Title : How To Keep Rolling After A Fall
Author : Karole Cozzo
Genre : Young Adult, Contemporary
Publication Date : August 2nd, 2016
Publisher : Swoon Reads
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After a cyber bullying incident turns her life upside down, a handsome wheelchair rugby player shows a former mean girl that everyone deserves a second chance in this swoonworthy new novel from the author of How to Say I Love You Out Loud.
The party was at her house. The photos were posted to her Facebook account. That’s all the evidence anyone needed to condemn Nikki Baylor for a cyberbullying incident that humiliated a classmate and nearly resulted in the girl’s suicide. Now Nikki’s been expelled from her old school, her friends have abandoned her, and even her own parents can’t look her in the eye. With her plans for the future all but destroyed, Nikki resigns herself to being the girl everyone hates – almost as much as she hates herself. But then Nikki meets Pax, a spirited wheelchair rugby player who knows what it’s like when one mistake completely shatters your life. Refusing to judge her because of her past, he shows her that everyone deserves a second chance… and everyone deserves to be loved.
How To Keep Rolling After A Fall is one of those books that reminds me why I prefer to read YA and adore it more than any other genre. You see, protagonists in YA have this charm and innocence that comes with youth, and the antagonists in YA are all capable of a total 180, ultimately becoming heroes of their own stories. There are no “good” or “bad” people in YA, only young people who can sometimes think they are invincible—and so make mistakes. I’d like to think that this is exactly the message that Karole Cozzo tried to convey through her book. This book is about a bully, you see, and that’s what makes it one of the rare gems in the genre.
Nikki Baylor used to be one of those perfect girls in her school—perfect clothes, gorgeous friends, attention from everyone. A party at her house, however, changes everything, when an incident almost leads to a girl’s suicide. Reeling in the aftermath of what this incident has done to her own reputation as well as that of her family, Nikki struggles to maintain a semblance of calm while her insides are in a state of constant turmoil. And so while she completes her hours of Community Service, she meets Pax, a wheelchair-bound young man who helps her in ways foreign to her up until then. Nikki was an interesting MC, bringing the perfect amount of guilt and helplessness, but also an aura of I don’t deserve this into the story—making it authentic and relatable. I did not understand her situation, having no personal experience of her circumstances, but I could easily imagine her plight and empathise. High school life revolves around friends and having them betray you is possibly the worst thing that could happen at that point—and so Nikki’s character was easy to relate with.
The book does an absolutely brilliant job of being a platform for educating the reader—which is why I called it rare in the first place. Pax is a character I know for a fact that readers across the board will love. His struggles and the challenges he faced as a disabled person will be a good start for readers to get a glimpse of what life is like for different people in different situations. That being said, however, it would be unfair on my part to only define Pax as a character on a wheelchair. He was one of the main reasons Nikki took control over her life and strived to move forward. His happy spirit and constant positivity was definitely touching, and his ability to firmly back what he believed in was a refreshing change from some boys that we see in YA. This boy was neither afraid of emotions, nor was he any sort of a childish brat. He was maybe a bit too mature for a 17 year old, but it didn’t bother me too much considering he was in a situation that not all 17 year old boys are in.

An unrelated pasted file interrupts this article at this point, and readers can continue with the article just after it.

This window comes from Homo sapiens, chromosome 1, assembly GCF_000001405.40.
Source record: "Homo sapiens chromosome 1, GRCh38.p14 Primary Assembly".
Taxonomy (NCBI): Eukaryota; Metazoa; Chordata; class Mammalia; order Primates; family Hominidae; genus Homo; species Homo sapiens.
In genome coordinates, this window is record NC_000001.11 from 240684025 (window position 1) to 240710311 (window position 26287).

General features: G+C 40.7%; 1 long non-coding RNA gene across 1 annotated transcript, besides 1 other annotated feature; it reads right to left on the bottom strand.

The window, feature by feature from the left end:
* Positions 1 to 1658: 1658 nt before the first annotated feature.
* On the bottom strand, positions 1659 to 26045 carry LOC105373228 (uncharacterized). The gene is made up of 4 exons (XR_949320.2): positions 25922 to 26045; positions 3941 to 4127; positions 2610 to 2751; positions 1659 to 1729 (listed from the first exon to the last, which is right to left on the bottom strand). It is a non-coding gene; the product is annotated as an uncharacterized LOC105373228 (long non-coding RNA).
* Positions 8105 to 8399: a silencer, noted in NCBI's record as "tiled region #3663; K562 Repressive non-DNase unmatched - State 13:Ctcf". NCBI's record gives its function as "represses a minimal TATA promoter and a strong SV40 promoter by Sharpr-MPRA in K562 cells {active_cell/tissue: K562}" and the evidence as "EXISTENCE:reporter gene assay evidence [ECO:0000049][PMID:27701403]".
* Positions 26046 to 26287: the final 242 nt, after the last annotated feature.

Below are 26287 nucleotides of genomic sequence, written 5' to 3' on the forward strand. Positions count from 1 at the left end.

All this being said, however, I do have a couple of issues with the book. For starters, insta-love. I don’t like it under any situation, and I did not like it here. A romance within the first 20% of the book? No, sir. It was too fast for my comfort, and I much rather preferred Pax and Nikki to have been friends, because they both really needed some. Secondly, I somehow did not particularly enjoy the fact that Pax helped Nikki greatly; encouraging her, being a shoulder, being a damn good friend. Nikki, on the other hand, came of as very very obsessed with her own problems. This kind of a relationship seemed very unhealthy, and I wouldn’t encourage anything like this ever. Any relationship, no matter what, has to be a two-way street, and that seemed to be lacking here.
I have no qualms at all about Karole Cozzo’s writing though, because it flowed beautifully. I loved reading the laid back, easy writing prose and more than anything, I loved seeing how Nikki grew as a person and as a young adult into someone I would love to be friends with. How To Keep Rolling After A Fall is an inspiring story and covers so wide an array of subjects, that it is genuinely impressive. Family, forgiveness, friendship and being given a second chance are just some of the themes the book touches on, and it is a definite recommendation.
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KAROLE COZZO is a school psychologist by day, a wife and mother of two by night, and a writer of YA romance in the wee hours of the morning. She loves camping out at Starbucks, breakfast cereal at all hours, and watching every movie made from her favorite YA books. How to Say I Love You Out Loud is her debut novel.